The three stages of Monetary Union

Economic and Monetary Union (EMU) was established progressively in three stages.

Stage 1: 1990-1993

Stage 1 was used to put the finishing touches to the creation of the single market, to liberalise capital movements and to prohibit the monetary financing of public authorities by central banks.

Stage 2: 1994-1998

During stage 2, a major effort was made to achieve convergence between the economies of the Member States. The Maastricht Treaty set four criteria for measuring that convergence, in terms of inflation, public finances, exchange rates and long-term interest rates. Preparations for stage 3 began, particularly with the establishment of the European Monetary Institute.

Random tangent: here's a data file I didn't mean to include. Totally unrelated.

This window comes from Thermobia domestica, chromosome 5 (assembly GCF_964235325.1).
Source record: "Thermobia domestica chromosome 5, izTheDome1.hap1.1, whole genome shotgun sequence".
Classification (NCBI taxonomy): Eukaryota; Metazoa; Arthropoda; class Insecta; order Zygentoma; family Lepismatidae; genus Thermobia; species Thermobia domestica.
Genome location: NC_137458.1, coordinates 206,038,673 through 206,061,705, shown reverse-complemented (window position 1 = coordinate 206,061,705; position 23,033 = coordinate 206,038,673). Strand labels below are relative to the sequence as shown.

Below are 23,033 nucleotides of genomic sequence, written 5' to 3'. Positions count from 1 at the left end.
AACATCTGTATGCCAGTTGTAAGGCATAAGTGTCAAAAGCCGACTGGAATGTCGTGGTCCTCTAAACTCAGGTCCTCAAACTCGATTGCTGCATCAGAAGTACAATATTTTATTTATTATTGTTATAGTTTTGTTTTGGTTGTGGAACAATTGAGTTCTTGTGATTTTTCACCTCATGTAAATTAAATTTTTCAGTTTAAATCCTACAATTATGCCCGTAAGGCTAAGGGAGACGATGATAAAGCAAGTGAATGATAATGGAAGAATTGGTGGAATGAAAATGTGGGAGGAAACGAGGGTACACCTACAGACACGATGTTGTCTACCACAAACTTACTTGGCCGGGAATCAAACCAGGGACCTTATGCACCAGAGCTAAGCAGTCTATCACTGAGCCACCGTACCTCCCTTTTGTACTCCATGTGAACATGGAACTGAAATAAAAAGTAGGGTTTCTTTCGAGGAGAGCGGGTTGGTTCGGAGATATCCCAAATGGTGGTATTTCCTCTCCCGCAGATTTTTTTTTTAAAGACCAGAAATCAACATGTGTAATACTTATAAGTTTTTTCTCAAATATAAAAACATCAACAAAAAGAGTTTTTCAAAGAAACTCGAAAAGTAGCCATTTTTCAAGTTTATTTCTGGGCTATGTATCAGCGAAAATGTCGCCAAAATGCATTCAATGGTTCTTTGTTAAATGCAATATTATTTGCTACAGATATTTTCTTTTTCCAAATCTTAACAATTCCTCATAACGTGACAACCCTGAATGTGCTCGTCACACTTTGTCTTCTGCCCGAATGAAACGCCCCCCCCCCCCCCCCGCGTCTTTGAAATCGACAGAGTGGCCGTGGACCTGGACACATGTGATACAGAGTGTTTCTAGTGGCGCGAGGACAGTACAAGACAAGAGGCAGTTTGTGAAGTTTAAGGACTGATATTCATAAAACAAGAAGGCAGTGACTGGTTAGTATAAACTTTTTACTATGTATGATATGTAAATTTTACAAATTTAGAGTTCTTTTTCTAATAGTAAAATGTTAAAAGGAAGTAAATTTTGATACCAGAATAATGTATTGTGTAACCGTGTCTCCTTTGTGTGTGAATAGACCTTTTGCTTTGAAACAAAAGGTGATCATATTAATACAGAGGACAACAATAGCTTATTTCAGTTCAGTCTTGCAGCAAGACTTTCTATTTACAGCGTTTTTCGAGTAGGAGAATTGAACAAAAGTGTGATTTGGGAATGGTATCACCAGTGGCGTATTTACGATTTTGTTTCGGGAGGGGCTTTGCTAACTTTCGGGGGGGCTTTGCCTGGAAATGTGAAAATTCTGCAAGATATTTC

The Maastricht criteria

Stage 3: 1999-2002

The third and final stage was dominated by the introduction of the euro. The Madrid European Summit on 15 and 16 December 1995 set the starting date for stage 3 as 1 January 1999, fixing the final euro conversion rates of the participating monetary units, and the finishing date in 2002 with the introduction of euro notes and coins.  

In Belgium, the preparations for the introduction of the euro were coordinated by the General Commission for the Euro, set up on 22 November 1996 and dissolved on 30 April 2002. All the documentation recording its activities was archived on a CD ROM which can be ordered from the National Bank.